Writing Pirates - A Resource List

A helpful list of resources for all your fictional victorian piracy needs, brought to you by writingandresources! 

(The sources on this particular list is mostly relevant to European pirates of the 16th and 17th centuries only, not modern or Asian pirates. Some sources are from the Victorian era (1800’s) but should help put things in perspective. Take with a grain of salt, and keep this in mind even when writing fantasy stories!)

SHIPS & SAILING

PIRATES

CRIME, PUNISHMENT, AND CONDUCT

CURRENCY

AVOIDING INCORRECT STEREOTYPES

How I became “That Antisocial Girl” in my weekend letterpress class.

Comics are beautiful and intricate stories and artwork that you can HAVE so EASILY for way less than they’re worth, and if you’re going to steal them anyway, please just don’t talk to me about it or call yourself “into” them thanks.

(This guy was a “designer,” too. No excuse.)

But letterpress is really fun.

thebeatmesa said:

Do you have information on Caribbean pirates that weren't white dudes? Or slaves brought to the Caribbean who became pirates? Books I'm reading mention that they existed, but don't give me any details.

Pirates

West Indies

I really don’t know who came up with the idea that the Caribbean was somehow devoid of people of color, considering that’s basically the majority of people who lived there. Not that pirates were necessarily from that area, but yeah the ubiquitous whiteness idea is a far cry from the truth. As is the “everyone was men” idea.

Rough demographics of pirates during the Golden Age of Piracy

Okay, but can we talk about the time that a game studio released a pirated version of its game (a game development sim) on The Pirate Bay that basically made the player lose more and more money due to piracy until they inevitably went bankrupt. 

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And then players went to message boards etc. to ask about how they could stop losing so much money to piracy and it was basically the most beautifully ironic thing that we will ever witness in our brief lifetimes.

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The independent film world is a fragile ecosystem. It allows for unique experiences and challenging stories to be told by bold filmmakers in adventurous and often unproven ways. Studio films do not take the same risks. But this adventurousness, this ability to surprise us, is why we love indie movies. By supporting this ecosystem, we are supporting the possibility of original, rewarding experiences that would otherwise go unnoticed.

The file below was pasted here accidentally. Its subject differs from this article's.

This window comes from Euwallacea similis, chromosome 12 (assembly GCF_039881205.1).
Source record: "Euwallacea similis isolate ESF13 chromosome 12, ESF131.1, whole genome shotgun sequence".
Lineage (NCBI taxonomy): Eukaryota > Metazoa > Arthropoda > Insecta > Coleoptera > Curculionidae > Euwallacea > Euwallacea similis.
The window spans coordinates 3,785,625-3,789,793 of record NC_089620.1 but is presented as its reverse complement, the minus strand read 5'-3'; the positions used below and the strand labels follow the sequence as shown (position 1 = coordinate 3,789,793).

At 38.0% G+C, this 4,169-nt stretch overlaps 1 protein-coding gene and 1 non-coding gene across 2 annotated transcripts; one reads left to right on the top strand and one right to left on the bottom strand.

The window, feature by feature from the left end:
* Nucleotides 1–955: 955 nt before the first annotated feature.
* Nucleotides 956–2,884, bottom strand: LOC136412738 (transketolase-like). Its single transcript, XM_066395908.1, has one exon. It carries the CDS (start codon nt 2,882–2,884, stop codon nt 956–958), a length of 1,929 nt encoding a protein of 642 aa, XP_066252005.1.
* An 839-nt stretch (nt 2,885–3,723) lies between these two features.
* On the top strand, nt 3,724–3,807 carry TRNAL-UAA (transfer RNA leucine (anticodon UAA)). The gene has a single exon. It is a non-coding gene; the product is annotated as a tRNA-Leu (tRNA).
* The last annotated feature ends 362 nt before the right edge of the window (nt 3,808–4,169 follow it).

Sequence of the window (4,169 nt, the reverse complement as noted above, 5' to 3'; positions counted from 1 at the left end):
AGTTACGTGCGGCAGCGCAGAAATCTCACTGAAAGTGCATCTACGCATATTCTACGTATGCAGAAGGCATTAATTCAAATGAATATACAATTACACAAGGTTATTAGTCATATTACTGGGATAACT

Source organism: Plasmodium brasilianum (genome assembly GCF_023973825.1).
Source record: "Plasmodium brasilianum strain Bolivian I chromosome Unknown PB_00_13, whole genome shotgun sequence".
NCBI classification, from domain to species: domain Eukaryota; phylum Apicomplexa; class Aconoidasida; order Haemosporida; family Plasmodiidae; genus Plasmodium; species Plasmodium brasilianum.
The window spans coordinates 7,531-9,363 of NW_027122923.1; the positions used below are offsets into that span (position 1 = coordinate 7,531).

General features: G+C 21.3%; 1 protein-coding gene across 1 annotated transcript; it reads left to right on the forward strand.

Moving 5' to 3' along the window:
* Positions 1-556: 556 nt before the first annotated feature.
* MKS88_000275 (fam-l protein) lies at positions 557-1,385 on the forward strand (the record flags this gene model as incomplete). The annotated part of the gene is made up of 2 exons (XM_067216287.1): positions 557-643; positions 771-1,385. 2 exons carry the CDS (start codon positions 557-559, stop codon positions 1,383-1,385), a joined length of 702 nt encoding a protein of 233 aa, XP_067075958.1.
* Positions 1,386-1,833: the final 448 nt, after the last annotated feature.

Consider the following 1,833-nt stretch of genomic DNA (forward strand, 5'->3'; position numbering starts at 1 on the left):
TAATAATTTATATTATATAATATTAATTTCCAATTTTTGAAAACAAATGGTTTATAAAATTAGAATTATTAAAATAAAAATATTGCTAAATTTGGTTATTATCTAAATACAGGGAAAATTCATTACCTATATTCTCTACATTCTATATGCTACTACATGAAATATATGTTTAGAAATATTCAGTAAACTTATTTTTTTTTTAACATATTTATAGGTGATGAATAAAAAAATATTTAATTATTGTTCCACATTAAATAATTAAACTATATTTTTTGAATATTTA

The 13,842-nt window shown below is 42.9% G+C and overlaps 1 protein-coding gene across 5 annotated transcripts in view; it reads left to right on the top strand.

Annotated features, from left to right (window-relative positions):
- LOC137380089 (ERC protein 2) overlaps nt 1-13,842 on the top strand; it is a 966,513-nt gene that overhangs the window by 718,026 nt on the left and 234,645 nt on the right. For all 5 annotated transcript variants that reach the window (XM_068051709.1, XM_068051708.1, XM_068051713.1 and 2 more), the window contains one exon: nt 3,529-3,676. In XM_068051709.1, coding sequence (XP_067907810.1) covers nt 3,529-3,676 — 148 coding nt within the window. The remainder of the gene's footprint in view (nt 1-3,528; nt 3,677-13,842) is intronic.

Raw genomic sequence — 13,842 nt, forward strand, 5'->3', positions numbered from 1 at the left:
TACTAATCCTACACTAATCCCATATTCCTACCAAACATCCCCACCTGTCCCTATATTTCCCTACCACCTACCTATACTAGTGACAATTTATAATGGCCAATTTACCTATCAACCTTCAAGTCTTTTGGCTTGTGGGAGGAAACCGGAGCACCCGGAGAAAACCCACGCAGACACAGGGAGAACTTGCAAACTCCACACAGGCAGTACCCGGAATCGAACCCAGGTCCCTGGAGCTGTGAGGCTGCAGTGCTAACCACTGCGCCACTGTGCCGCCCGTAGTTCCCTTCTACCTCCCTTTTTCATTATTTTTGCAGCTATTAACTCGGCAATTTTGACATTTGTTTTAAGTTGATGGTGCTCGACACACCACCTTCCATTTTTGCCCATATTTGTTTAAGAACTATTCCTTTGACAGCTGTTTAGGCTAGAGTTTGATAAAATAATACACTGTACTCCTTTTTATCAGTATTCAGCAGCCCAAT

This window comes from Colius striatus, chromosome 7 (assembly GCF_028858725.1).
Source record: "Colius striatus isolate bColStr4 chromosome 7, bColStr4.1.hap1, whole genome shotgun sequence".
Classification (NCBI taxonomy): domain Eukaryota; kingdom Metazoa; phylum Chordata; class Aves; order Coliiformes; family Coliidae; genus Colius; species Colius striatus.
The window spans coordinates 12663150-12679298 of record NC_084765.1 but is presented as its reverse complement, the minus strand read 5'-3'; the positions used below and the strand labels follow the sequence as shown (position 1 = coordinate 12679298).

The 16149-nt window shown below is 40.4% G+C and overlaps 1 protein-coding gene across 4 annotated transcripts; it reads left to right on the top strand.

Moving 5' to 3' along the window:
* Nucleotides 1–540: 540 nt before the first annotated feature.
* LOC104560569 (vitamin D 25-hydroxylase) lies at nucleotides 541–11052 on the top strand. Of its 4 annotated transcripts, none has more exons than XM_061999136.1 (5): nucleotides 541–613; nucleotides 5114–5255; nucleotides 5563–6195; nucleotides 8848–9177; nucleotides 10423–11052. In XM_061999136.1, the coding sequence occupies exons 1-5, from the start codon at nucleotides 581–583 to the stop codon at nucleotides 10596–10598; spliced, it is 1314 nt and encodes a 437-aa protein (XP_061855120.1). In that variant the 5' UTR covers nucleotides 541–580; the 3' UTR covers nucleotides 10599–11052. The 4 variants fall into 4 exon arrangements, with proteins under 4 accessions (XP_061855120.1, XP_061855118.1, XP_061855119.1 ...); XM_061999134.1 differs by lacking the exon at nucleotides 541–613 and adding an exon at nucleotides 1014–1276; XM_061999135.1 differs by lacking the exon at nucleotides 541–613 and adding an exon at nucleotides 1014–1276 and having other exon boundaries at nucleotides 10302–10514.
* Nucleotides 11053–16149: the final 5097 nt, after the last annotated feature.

— 

Ti West

Filmmaker Ti West (The Sacrament, The Innkeepers) on why piracy hurts indie film.

3DS Homebrew Channel delayed ⊟

No big surprise here — at least with the rational among us — that coder Smealum has postponed the Homebrew Channel’s launch due to the upcoming release of the New 3DS. The hack promises to enable both new and old 3DSes to load homebrew apps/games (not commercial or pirated software), and could eventually circumvent the handheld’s region-locking.

But waiting until he has the updated hardware in his hands to test before releasing the hack allows Smealum to not only ensure the new system won’t lock out the Homebrew Channel, but also potentially find a way for the hack to tap into the portable’s additional power.

"I’ve worked way too long and hard on this to throw it away," says Smealum. “This exploit is our best chance to get a look at the new 3DS coming out in one month. Using this as an entrypoint … gives us a fighting chance to defeat whatever new shit might be in there.”

Smealum doesn’t expect to delay the release into 2015. The 3DS Homebrew Launcher image above, by the way, is a mock-up from Soully.

IMPORT New Nintendo 3DS White / Black (3DS XL Blue / Black)
Watch on creepsmcpasta.tumblr.com

It’s interesting when game developers go out their way to implement interesting methods to tackle videogame piracy. 

"Like Doc Brown’s time machine or a bitchin’ singing voice, copyright law is an incredible power that can be used for both good and evil."

3 Insane Ways Companies Are Using Copyrights to Bully You

#3. The Whole Point of Anti-Piracy Measures Is to Stop You from Doing Legal Things

That’s not just speculation — an actual empirical study found that DRM is stopping more legal things from happening than illegal things. A blind woman who couldn’t get her screen reader to read aloud the Bible e-book that she had legally purchased ended up being forced to pirate a copy. Of the Bible.

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